I specialize in gentile and holistic techniques to create healthy lifelong habits. Each plan and approach is customized to a family's unique needs.
IG @everydaylovens 


  • Jazmin

    I have a 13 month old that is sleeping independently for bed time but I am having trouble figuring her wakes times for her naps. I’ve noticed she needs to be awake 5 hours before bedtime so she sleeps throughout the night. Our schedule is usually wake time 6:30 am or 7 am and bedtime is 7pm. I was offering her a nap at 11 but by then she was overtired and didn’t nap independently so I moved it up to 9:30am. She takes that nap for an hour so she wakes up at 10:40am or so. Now her second nap would be up around 2 but she has been refusing to sleep independently for that nap. She will stay up until I go in and do a contact nap at 3pm but by then it’s already late. I’ve also thought about just doing one nap but I’m afraid she’ll be overtired if I offer her morning nap later. Can you help?

    Thank you!

  • Heidi Lovens

    Hello Stacey (16 week old daughter)
    Your daughter sounds like she’s still right on track with her naps. I don’t usually see the naps consolidate until closer to 6 months (give or take). You may start to notice she’s able to stay awake slightly longer in the afternoon while the morning nap is the shortest awake window.
    You can start gently stretching her in 5-15 minutes increments to offer longer awake windows as she’s getting older and you see her being more ready for this.

  • Heidi Lovens

    Hi Stacey (7.5 month old son)
    I would look at your sons daily schedule to evaluate that he’s getting the right amount of sleep and awake windows. If he’s actually hungry at 10pm and eating a full feed vs a comfort feed to get back to sleep, I’d also look at talking to his pediatrician about weaning that feed and pushing it later.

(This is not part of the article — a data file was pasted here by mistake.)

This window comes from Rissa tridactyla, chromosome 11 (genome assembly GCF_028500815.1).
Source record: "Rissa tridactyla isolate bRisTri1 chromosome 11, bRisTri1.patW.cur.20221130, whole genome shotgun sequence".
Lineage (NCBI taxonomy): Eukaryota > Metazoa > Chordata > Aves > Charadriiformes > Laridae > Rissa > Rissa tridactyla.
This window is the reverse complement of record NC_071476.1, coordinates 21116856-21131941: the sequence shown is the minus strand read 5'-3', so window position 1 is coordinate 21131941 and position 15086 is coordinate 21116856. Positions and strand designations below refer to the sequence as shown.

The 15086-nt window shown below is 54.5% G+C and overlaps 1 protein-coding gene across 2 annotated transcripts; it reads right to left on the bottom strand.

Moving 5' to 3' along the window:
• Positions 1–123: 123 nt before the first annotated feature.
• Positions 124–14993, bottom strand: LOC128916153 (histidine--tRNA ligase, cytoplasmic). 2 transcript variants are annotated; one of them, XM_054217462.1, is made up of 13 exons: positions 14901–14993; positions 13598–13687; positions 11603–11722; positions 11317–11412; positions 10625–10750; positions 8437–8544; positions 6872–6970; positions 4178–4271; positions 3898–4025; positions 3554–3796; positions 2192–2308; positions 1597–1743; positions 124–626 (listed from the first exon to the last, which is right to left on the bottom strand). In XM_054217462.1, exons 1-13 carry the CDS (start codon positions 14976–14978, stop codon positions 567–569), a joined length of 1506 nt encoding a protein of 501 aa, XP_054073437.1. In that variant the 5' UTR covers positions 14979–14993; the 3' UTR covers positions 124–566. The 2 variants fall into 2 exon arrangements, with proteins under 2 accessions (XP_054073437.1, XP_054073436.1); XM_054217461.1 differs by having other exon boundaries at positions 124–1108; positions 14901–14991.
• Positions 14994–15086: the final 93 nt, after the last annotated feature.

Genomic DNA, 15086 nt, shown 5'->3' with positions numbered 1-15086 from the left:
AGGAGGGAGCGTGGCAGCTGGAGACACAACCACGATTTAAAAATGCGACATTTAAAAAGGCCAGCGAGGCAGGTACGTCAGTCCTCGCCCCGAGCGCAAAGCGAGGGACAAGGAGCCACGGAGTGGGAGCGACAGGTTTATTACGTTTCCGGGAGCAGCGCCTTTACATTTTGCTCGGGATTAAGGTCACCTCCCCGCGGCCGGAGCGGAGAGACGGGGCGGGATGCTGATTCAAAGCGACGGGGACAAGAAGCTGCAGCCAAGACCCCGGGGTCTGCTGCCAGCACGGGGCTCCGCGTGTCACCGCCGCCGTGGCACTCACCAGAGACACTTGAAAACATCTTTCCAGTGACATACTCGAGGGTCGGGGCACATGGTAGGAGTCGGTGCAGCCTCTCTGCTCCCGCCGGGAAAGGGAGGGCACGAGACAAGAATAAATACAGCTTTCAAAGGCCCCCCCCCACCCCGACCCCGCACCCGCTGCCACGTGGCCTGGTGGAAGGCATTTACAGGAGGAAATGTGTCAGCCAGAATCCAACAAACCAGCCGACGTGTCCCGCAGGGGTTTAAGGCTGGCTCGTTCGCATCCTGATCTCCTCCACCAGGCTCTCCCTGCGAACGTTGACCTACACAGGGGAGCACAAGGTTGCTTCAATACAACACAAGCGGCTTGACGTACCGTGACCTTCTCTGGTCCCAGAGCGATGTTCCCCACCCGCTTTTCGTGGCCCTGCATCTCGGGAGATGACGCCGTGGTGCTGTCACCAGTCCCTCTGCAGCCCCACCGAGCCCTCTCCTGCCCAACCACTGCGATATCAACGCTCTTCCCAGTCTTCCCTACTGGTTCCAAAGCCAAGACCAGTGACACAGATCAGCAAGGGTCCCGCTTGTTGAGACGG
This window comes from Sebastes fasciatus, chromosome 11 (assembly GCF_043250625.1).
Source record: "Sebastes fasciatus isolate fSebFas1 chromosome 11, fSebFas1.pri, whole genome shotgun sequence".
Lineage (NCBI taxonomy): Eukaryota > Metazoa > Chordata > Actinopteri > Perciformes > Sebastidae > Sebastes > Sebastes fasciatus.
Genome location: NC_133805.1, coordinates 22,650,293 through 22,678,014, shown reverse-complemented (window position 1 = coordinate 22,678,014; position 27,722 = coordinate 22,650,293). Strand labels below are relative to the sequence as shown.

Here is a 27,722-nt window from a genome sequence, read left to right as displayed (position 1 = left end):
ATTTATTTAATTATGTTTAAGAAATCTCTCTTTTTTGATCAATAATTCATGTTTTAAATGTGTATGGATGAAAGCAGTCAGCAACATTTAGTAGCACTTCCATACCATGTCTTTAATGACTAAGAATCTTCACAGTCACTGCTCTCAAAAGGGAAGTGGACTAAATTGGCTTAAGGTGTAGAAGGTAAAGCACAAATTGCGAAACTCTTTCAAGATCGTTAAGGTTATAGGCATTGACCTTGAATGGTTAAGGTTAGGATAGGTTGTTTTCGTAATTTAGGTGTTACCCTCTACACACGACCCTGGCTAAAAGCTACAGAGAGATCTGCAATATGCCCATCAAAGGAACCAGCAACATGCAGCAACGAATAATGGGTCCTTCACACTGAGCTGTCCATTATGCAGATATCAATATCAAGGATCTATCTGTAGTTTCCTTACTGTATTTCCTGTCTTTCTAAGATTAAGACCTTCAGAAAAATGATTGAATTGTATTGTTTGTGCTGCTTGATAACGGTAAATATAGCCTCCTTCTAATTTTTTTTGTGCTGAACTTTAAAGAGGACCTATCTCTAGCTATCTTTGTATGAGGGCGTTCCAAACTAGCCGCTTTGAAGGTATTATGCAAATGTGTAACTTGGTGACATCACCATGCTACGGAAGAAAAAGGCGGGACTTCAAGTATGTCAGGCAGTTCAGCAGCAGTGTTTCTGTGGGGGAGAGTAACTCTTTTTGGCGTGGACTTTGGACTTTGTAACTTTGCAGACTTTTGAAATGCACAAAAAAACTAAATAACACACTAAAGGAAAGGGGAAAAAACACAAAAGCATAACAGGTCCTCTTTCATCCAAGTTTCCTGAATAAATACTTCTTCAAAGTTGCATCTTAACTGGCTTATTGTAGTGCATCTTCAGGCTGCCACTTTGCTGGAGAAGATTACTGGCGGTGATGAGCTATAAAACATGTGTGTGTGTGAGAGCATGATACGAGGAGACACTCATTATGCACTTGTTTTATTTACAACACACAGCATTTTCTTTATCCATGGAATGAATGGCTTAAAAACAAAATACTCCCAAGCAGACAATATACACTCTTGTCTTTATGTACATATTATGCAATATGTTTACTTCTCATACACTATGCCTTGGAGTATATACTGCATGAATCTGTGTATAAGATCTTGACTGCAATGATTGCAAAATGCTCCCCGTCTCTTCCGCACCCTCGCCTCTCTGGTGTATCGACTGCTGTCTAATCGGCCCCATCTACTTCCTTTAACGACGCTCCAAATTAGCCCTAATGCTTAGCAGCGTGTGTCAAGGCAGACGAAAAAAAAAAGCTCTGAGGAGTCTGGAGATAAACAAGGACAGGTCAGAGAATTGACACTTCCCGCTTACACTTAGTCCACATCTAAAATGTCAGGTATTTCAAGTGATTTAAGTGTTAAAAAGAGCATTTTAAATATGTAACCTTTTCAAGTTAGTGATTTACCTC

• Heidi Lovens

    Hello Rhiannon!
    Early morning waking can be super frustrating. It does sound like you’ve tried a lot of different things. I would definitely keep his nap time very consistent and make sure he has plenty of awake time before bed so that he really has a drive to sleep.
    You can also try something called “wake to sleep” to help break up his sleep cycle and hopefully sleep later into the morning. I have an example/explanation of this in my Instagram Stories

  • Rhiannon

    Hi, my son will be 2yrs in 3 weeks time and has always been an ‘early riser’, I have researched children’s sleep since he was 4 months, so I understand overtiredness etc, but nothing works. I came to accept that 5am was his time as I couldn’t fix this. But the last 5-6 weeks he has been waking anything from 3.30-4.30… and will not go back to sleep even though he’s tired. I keep him in his cot until 6, but he just screams until we get him up, unless I stay with him and then he will lie there, but still won’t sleep. He settles fine in the evening (mostly) and goes down between 6&7pm depending on when he woke from his nap. His nap is around 1-1.5 hours. I have tried a morning nap and also moved it to the afternoon but nothing works, I’m guessing it’s just one vicious cycle of overtiredness that I can’t break because he’s up so early… his awake time, wether morning or afternoon, is always going to be too long while he’s waking up at this time. I thought to give two naps to try and sort it, but he never seems to go for a second nap now as he’s not used to it. Help!
    I feel like I have been exhausted for two years solid!